Shortly after their marriage, Nefertiti and Amunhotep, who soon changes his name to Akhenaten to worship his god Aten, begin planning their dream city, Amarna. They drain the treasury and take soldiers away from the borders to build, ignoring the warnings of vizers who tell the couple they are putting Egypt in danger. Nefertiti is desperately trying to hold onto her husband who is slipping further into his own world and desperately hoping to give birth to a son. Slowly, the city and their dreams begin to crumble. In a flash, their life and the new Egypt that Nefertiti and her husband were building falls, leaving Egypt in peril.

The story is told through Mutnodjmet’s eyes, Nefertiti’s sister. She’s a kind, loving, and very loyal friend to her sister but never one for ambition. She’s the voice of reason that Nefertiti doesn’t listen to but she’s the one you instantly like. Nefertiti is cunning and a hard person to pin down which makes her incredibly interesting but I can’t imagine the story told by her. Moran makes Nefertiti so intriguing that you almost need the story to be told by Mutnodjmet to be able to take it all in.

This is such an interesting time period in Egypt’s history and Moran does it justice. The court, the people, and the descriptions are wonderful. Moran is definitely one of my new favorite authors and I’m looking forward to her next book.

Fallen

Fallen

Fallen

By Lauren Kate

Delacourte Press

ISBN: 978-0-385-73893-4

3.75 stars

Luce Price isn’t a normal girl, or at least she doesn’t think so. Since she was a child, she has been able to see unexplained shadows that appear before something bad happens. Medication and psychiatrists have not been able to rid of her them and she’s reluctantly learned to live with the shadows. While away at boarding school, she’s involved in the unexplained death of a classmate. She doesn’t remember what happened and can’t explain the fire that killed him and almost took her life.

A judge orders her to reform school, the Sword & Cross, and the day she checks in she’s drawn to one student, Daniel. He isn’t nice to her, doesn’t want anything to do with her, and she can’t leave him alone or get him out of her head. Strange things happen that shouldn’t when she’s around him and the shadows, which have become more direct and daring, begin to frighten her as never before.

Vampires, werewolves, and now angles. Don’t worry, I’m not giving anything away by telling you angels are involved here. The title and the name of the boarding school give it away.

The story starts out slow and stays that way for the first 100 or so pages. Luce is dreary but understandably so. She’s being dropped at another boarding school which is more like a reform school, she’s coping with the death of a boy she thinks she may have killed, her parents act as if they are afraid of her, and now she has to make friends all over again. That’ s a lot for anyone to deal with. Her obsession with Daniel is a bit much for me, I was never one for reading about teen angst, but when things are explained, the attraction and obsession become less annoying. I just wish I knew some of that up front.

The school, the Sword & Cross, is dark, sad, and somehow a good setting. When the story gets moving, it’s interesting to see what side everyone is on. I liked that the religious element was fairly light here. I’m not one for religion in books but here it was handled well — enough to make the point but not overly pronounced. I’m looking forward to the next book.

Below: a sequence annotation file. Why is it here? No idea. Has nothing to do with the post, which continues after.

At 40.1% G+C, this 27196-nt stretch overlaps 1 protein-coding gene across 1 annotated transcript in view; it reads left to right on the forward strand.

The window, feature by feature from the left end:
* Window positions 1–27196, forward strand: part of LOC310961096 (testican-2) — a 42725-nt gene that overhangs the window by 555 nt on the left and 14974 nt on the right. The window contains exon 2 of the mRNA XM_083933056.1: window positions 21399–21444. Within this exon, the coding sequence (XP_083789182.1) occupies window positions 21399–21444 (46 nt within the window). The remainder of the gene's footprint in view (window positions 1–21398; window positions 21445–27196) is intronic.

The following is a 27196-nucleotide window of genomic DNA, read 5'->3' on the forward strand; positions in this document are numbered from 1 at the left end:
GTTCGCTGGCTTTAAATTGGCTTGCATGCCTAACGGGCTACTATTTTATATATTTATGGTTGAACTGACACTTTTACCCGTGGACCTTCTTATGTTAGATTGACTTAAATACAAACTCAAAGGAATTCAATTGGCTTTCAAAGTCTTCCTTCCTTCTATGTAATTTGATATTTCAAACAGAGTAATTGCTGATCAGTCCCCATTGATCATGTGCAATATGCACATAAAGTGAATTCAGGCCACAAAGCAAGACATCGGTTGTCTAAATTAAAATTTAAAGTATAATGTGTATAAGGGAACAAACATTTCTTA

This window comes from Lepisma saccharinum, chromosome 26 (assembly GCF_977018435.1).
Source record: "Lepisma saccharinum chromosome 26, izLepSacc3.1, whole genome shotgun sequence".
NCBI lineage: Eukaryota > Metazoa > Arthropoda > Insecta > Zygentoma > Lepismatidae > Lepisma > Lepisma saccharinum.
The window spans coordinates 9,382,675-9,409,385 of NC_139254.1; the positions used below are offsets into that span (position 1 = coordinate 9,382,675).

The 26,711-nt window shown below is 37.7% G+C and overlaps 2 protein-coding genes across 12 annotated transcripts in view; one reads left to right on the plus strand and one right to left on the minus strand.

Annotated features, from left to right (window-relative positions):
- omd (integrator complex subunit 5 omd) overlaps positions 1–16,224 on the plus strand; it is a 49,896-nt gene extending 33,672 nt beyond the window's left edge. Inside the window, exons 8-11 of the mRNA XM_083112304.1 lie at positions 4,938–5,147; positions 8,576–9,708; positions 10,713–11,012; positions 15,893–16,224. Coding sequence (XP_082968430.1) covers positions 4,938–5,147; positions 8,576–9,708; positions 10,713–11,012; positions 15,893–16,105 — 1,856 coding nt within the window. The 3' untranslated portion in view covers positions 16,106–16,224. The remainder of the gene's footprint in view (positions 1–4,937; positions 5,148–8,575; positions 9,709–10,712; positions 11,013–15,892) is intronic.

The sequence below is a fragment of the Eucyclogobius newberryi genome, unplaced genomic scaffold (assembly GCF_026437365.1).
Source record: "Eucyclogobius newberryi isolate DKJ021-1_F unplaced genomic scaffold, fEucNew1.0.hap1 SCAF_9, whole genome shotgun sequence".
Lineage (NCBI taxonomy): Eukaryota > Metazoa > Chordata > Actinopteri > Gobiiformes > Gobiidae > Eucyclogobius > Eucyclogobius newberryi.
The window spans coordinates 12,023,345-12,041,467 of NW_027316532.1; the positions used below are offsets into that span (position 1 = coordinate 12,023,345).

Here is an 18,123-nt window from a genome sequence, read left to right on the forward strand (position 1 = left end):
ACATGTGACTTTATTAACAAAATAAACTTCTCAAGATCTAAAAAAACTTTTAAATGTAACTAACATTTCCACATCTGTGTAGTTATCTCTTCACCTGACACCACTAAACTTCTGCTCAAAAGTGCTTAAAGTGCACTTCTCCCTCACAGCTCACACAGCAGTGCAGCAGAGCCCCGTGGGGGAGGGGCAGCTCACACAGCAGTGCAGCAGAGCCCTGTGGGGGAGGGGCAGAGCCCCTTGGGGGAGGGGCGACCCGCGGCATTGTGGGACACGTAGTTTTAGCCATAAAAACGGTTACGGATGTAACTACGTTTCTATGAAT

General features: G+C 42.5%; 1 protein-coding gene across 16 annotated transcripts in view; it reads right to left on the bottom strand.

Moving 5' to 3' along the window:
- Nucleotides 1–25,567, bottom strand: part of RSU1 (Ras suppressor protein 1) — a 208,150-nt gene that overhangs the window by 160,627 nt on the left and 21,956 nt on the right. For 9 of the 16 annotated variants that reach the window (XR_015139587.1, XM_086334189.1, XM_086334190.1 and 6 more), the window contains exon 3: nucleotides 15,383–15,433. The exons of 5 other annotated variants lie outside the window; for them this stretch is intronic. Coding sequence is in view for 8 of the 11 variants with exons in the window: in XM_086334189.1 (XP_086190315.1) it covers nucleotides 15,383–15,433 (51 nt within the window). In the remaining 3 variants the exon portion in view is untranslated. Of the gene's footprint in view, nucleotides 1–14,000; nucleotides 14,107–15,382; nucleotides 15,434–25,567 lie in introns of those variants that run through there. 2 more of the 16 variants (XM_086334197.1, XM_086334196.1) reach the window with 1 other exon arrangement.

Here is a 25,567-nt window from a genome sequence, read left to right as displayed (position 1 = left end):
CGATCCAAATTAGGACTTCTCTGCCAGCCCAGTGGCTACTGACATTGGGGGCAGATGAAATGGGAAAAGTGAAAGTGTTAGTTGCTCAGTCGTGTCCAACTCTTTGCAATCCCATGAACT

Fallen will be released December 8, 2009. It is the first is a series.

This book was sent to me by Random House at my request. It is an advanced reader’s copy.

Kristin Lavransdatter: I The Bridal Wreath

Kristin Lavransdatter: I The Bridal Wreath

Kristin Lavransdatter: I The Bridal Wreath

By Sigrid Undset

Vintage Books

ISBN: 0-394-75299-6

2.5 stars

Set in 14th Century Norway, Kristin Lavransdatter is a medieval love story. Kristin is the daughter of Lavrans and Ragnfrid and is well-loved and a bit spoiled by her father. For years, the family lives a quiet life in their small village going about their daily routines. When Ulvhild, the much beloved second daughter of Lavrans and Ragnfrid is injured, their life is turned upside down and many years pass before the family begins to recover.

In time, a third daughter is born to the couple, Ramborg, and Kristin begins preparing for her marriage to Simon Andressön. Kristin doesn’t show much interest in marriage but knows her father found her a good match even if Simon is someone she is not interested in — physically, emotionally, or intellectually. Her father and Simon agree that Kristin needs to experience the world at large, and she is put into a convent the year before her marriage. While there, Kristin falls in love with Erlend Nikulaussön, a man of her family’s caliber but not one in good standing with the community. Shortly before her marriage to Simon is to take place, she musters the courage to break off the engagement only to be told by her father that he will not allow her to marry Erlend. Years pass before the two are able to marry but somehow it doesn’t feel happy.

The entire time I was reading I kept wondering if it was the translation. It felt awkward and clunky and I had to go back a few times to reacquaint myself with some people and places. It was also very slow moving. Years pass where nothing much happens but somehow I keep reading. It wasn’t the characters that held my interest though — it was the setting. I haven’t read many books set in Norway and I found the lifestyles and small details of life intriguing.

I didn’t really care for Kristin. She seemed vapid to me, caring only about one thing — Erlend. She almost ruined her family by calling off her marriage, and yet, when she got what she wanted, she didn’t seem to be able to appreciate it. She spends her days before the wedding moping around and pining for something else as is she doesn’t really understand what marriage is about. She has very romanticized notions of life and when reality sets in, she panics and feels sorry for herself. I actually wanted to feel sorry for her but couldn’t. Her mother was much the same way and in the end I came to dislike both of them. I also didn’t like the way her life was decided for her but it was the 14th Century and women didn’t make decisions about their own lives. This is something I find I need to remind myself of when reading historical fiction sometimes.

My library has all three books but I don’t know yet if I will continue reading the story. It felt too much like a history lesson for me. Character wise, I didn’t find it a fulfilling read either. Maybe next year.